MAUREEN WERRBACH: Same, when I'm here, where you see me right now, well, it's my kitchen, dining room area, our living room area, but this is where I work. And I am the least productive here, because I get up, I walk, and then I'm like, "Oh, I have to pee." I'll go get up, go to the bathroom, then I sit back down, and I'm like, "Okay, now what am I doing?" And then, I go, "Oh, my coffee is full. Let me go warm up my coffee." I don't know how many times. 

I literally had my therapy session right before you, like, my own therapy. And I tell her that's probably because I lose my camera over so I can get up and go to my… I warmed my coffee up, I think two or three times in the one hour, just getting up, and moving my camera so she could see me. 

But when I'm in a different environment, where I can just visually, like, look up from my computer, and see something beautiful, and new, which is why I love Asheville for me, because I'm in Chicago, and it's flat and boring. When I go to Asheville, and I can see the mountains, I literally just need a room that has mountain view, and it's something as simple as that inspires me, it keeps me locked into my work, and like, all I need to rejuvenate myself is like look up from my computer screen for a few minutes, see the mountains, think about what I'm working on while I'm looking at the mountains and I can get right back into it. 

So, it's become probably for the past five years one of the ways that when I have real big work things to do, I just save it, and give myself like a four-day weekend to go somewhere else to get that thing done, because I know I'll be most productive there.

PATRICK CASALE: I love that and it's so spot on. And again, I think for people who are neurotypical that feels really strange to think about, like, how can you be more focused when there's different sensory overload, when you're always overloaded by sensory, you know, stuff in general, or like distracted, or scattered, because I can't tell you how many times in my house I, like, go downstairs with something in my mind, then I let the dogs out, then I pee, then I maybe get a drink out of the fridge, and then I'm like, "What was I doing?"

I don't even remember like the message I was supposed to send, the thing I was supposed to do, then I leave something on the counter, and I'm like, "Where did I just put that?" And that's like the behind-the-scenes stuff that a lot of people don't see when they're like, "Oh you guys are successful." But like so scattered in a lot of ways. And I think that's just a beauty of the brain type too, of like yeah, so scattered but then, can be so beautifully creative in situations and like, thinking outside the box, and really working on things in a different way. And like you said, like, seeing the mountains, and being able to ground, and settle because it's something beautiful, and it feels inspirational, and you can take it in, and then, you can get back to it.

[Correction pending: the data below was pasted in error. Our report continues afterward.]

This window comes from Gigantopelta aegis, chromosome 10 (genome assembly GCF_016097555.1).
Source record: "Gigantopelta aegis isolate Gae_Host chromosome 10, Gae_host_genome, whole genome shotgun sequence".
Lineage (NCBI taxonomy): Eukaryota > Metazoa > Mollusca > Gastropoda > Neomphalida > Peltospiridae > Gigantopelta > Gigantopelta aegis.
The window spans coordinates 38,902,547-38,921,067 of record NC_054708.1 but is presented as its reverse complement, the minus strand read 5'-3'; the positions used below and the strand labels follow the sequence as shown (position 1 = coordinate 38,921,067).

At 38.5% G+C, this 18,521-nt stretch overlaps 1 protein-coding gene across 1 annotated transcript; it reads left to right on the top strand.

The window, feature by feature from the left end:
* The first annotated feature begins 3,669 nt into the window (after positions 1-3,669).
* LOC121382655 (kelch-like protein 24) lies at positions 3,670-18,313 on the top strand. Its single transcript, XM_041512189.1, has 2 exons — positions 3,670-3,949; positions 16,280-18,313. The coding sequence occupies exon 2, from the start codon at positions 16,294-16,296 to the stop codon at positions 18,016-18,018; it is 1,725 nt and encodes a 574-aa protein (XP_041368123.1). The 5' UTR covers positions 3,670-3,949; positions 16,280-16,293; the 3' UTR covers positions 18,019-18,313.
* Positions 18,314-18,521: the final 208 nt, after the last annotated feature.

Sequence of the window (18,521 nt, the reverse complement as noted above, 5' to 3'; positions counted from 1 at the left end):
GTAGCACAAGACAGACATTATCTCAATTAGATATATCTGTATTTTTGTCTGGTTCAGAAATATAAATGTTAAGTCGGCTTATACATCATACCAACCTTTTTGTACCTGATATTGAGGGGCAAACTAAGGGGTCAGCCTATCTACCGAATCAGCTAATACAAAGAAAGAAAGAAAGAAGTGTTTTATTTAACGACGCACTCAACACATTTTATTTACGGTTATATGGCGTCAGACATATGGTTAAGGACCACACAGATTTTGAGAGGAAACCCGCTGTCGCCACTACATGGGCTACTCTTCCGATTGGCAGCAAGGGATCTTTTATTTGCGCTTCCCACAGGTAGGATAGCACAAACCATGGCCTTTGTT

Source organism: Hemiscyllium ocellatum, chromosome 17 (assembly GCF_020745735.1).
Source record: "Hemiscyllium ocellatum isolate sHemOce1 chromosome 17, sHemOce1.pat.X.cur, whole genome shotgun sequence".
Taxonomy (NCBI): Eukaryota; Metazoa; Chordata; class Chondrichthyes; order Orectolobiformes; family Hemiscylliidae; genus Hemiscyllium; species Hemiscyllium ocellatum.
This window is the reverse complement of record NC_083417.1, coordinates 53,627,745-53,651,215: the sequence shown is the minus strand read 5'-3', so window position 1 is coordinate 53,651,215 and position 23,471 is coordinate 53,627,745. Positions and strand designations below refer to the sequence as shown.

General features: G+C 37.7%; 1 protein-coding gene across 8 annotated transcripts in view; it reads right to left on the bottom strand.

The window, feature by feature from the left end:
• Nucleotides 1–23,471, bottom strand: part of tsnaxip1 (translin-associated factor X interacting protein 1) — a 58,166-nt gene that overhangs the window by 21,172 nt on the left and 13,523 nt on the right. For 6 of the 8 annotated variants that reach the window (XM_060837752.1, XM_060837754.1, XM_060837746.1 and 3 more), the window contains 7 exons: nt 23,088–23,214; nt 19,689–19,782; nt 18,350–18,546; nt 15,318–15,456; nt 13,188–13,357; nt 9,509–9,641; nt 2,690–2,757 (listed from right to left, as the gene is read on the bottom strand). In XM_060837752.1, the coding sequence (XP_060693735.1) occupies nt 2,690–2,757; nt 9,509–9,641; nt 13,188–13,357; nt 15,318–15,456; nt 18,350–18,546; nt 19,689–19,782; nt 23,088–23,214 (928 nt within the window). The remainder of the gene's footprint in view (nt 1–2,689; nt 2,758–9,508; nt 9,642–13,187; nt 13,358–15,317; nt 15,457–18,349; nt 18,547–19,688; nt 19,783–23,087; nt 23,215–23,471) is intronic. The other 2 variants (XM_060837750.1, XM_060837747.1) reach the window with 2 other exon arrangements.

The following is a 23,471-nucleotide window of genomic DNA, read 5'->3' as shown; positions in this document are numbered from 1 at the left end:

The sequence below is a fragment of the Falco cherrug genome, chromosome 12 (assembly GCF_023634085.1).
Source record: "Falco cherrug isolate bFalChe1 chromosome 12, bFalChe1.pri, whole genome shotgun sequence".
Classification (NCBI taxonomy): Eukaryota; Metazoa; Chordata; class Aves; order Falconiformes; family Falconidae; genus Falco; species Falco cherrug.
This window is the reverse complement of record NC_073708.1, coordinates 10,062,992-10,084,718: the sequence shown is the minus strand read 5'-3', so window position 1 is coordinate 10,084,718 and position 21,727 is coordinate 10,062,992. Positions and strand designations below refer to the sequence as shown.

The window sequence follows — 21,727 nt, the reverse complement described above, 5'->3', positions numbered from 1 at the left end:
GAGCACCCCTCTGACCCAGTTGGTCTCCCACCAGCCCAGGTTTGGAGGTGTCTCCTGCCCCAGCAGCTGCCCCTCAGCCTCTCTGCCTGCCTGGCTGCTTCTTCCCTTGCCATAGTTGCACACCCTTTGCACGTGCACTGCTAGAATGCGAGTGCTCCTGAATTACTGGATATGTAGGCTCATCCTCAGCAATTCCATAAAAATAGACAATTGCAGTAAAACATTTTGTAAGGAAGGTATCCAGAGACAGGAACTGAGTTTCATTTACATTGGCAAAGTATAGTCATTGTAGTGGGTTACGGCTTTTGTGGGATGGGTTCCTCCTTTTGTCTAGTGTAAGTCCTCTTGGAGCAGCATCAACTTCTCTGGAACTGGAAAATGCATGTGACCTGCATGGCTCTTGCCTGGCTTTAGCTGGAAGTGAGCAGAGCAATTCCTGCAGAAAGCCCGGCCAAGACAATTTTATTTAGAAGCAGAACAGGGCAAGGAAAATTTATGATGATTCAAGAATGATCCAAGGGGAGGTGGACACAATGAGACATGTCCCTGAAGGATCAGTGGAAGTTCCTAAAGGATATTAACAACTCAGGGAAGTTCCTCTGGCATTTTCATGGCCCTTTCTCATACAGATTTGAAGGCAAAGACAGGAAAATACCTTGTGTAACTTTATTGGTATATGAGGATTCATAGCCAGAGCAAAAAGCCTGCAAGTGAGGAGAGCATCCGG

I'll go on those trips, and I will get major hyperfocus and tunnel vision. And then, in like three days I've created something, and I don't even know that it's been three days, and it almost feels hypomanic in some senses. I feel like creativity, inspiration, spark, right, right, right, right, right, create all these ideas, message my VA, my VA says, "Stop sending me more fucking ideas for now." And then, like, put them all together. And it's really wonderful to witness. 

And there's a depletion part of that too, because if you're going places, right? To feel that creativity and to get away, coming back to reality can be hard, because you're like, "Oh, this feels monotonous, this is boring." And I think for people who have any sort of neurodivergence, boring is painful, and we need stimulation all the time. And it gets so often confused with workaholism and grind culture. And that's not what it is. It's like, stimulation is life. And I think if we don't have it we feel like we aren't doing anything, because our brains are shutting down, or they just don't feel useful for us at that moment.

MAUREEN WERRBACH: Yeah, I want to say two things to that. One is my daughter's autistic and ADHD. And when she [INDISCERNIBLE 00:31:24] and she was first born, I remember, she stims a lot, even now. And I remember as a young kid, when she was young, like, six months old, it started to maybe a year and a half, when we really were trying to figure out, you know, how we can support her, and I remember thinking, like, it feels very stressful, the stims that she does, because she holds her breath, she shakes her head. She tenses her, like, fingers in front of her face, and like, holds her breath. 

And I remember thinking like that feels like it would be really stressful on the body, and now as she's gotten older… So backup, you know, we did a lot of work to help figure out, like, how we can support her, and learning like the stim. Well, she wasn't diagnosed with autism at first, because with girls they tend to not get the diagnosis till much later, so she was diagnosed with complex motor stereotypy, which is for neurotypical people who have stims, because obviously, stims is one of the criteria for autism. But later, she ended up being diagnosed with autism.